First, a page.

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11 Comments

  • Silvio Bentivoglio
    June 11, 2016, 10:27 pm

    too sensitive and a complaining people as this is how we as a country of Canadians have become instead of focusing on better our self’s this is the type of baloney that takes the front stage where u cant anything that will bug somebody, don’t forget we are in not great but ok country where in other places are not as fortunate, but we complain about the dumbest things like this and the change of Tim coffee cups, focus on more important things in life and maybe just maybe u wont miss out

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  • Garry Horsnell
    December 19, 2013, 5:20 pm

    Well, think about this. Sticks and stones will break my bones but names will never hurt me.

    And I still think those logos with Indians are a complement to the strong will, tenacity, courage and fighting spirit of Indians.

    That’s what those team do. They fight the other teams.

    Why would a team chose that sort of logo if didn’t show strong will, tenacity, courage and fighting spirit?

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  • Mitch Baird
    December 19, 2013, 10:11 am

    https://app.box.com/s/gr9kzar5sxi0y540tv7a

    Statement by the National Congress of American Indians

    EXECUTIVE SUMMARY
    ENDING THE LEGACY OF RACISM IN SPORTS & THE ERA OF HARMFUL “INDIAN” SPORTS MASCOTS
    “Indian” sports brands used by professional teams were born in an era when racism and bigotry were accepted by the dominant culture. These brands which have grown to become multi-million dollar franchises were established at a time when the practice of using racial epithets and slurs as marketing slogans were a common practice among white owners seeking to capitalize on cultural superiority and racial tensions. Over the last fifty years a ground swell of support has mounted to bring an end to the era of racist and harmful “Indian” mascots in sports and popular culture. Today, that support is stronger than ever. Rooted in the civil rights movement, the quest for racial equality among American Indian and Alaska Native people began well before the National Congress of American Indians (NCAI) established a campaign in 1968 to bring an end to negative and harmful stereotypes in the media and popular culture. While these advances have been positive, equality still remains elusive in everyday life for Native peoples. Native peoples remain more likely than any other race to experience crimes at the hands of a person from another race. Native youth experience the highest rates of suicide among young people. With studies showing that negative stereotypes and harmful “Indian” sports mascots are known to play a role in exacerbating racial inequity and perpetuating feelings of inadequacy among Native youth, it is vital that all institutions—including professional sports franchises—re-evaluate their role in capitalizing on these stereotypes. Since 1963, no professional teams have established new mascots that use racial stereotypes in their names and imagery. In 2005, the National Collegiate Athletic Association (NCAA) established an extensive policy to remove harmful “Indian” mascots. There has also been a strong trend to remove harmful “Indian” mascots at the high school level, including 28 high schools that have dropped the “R” word as their mascot’s name. Hundreds of tribal nations, national tribal organizations, civil rights organizations, school boards, sports teams, and individuals have called for the end to harmful “Indian” mascots. Yet, contrary to industry best practices, calls for name changes by tribal nations and Native peoples, and a sea change at the youth, amateur, collegiate, and professional sports levels, a number of professional sports leagues and teams have opted to retain harmful “Indian” brands, rather than truly honor Native peoples. The most discussed in the media of late has been the Washington football team, which uses the term “Redsk*ns.”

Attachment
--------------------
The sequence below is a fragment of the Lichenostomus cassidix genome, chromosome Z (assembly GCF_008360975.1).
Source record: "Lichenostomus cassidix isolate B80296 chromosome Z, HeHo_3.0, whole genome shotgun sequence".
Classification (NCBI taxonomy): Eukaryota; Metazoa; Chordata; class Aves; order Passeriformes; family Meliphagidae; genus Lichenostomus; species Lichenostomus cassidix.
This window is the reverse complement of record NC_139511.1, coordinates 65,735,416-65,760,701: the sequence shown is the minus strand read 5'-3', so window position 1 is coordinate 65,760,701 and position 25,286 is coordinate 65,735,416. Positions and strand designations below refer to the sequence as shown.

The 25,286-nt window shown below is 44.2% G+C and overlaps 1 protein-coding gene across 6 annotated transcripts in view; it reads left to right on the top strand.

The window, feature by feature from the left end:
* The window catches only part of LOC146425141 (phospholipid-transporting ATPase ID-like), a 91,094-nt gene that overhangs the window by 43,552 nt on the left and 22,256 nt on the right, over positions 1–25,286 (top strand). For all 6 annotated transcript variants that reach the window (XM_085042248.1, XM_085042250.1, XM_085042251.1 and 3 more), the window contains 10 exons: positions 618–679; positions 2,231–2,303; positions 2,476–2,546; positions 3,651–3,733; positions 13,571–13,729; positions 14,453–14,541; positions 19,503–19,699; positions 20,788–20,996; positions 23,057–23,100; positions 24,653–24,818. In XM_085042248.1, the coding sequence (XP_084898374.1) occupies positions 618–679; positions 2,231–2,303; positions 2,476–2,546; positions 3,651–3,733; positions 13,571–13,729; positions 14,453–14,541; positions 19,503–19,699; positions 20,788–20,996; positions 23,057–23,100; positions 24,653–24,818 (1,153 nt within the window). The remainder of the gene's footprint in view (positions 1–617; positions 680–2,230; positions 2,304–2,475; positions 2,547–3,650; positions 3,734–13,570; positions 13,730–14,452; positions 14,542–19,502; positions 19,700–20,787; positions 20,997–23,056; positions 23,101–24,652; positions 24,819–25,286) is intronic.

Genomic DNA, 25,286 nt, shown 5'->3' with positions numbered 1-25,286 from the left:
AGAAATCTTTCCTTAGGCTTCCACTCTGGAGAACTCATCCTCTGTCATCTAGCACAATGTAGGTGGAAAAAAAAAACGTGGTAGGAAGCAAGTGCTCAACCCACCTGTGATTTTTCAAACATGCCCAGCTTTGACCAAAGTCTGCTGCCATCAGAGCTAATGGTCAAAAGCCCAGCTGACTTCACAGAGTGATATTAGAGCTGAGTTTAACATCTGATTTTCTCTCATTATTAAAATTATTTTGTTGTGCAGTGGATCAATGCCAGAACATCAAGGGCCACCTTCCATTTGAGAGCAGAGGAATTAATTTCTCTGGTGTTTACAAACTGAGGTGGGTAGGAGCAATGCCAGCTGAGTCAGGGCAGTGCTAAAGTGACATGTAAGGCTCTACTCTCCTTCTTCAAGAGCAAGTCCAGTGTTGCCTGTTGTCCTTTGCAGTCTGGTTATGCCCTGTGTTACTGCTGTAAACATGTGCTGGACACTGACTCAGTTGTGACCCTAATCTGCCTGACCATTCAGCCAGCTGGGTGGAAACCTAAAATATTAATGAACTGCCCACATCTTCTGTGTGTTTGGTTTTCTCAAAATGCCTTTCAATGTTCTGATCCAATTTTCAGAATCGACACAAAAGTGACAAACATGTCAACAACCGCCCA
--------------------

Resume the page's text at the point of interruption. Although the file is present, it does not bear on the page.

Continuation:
1

    This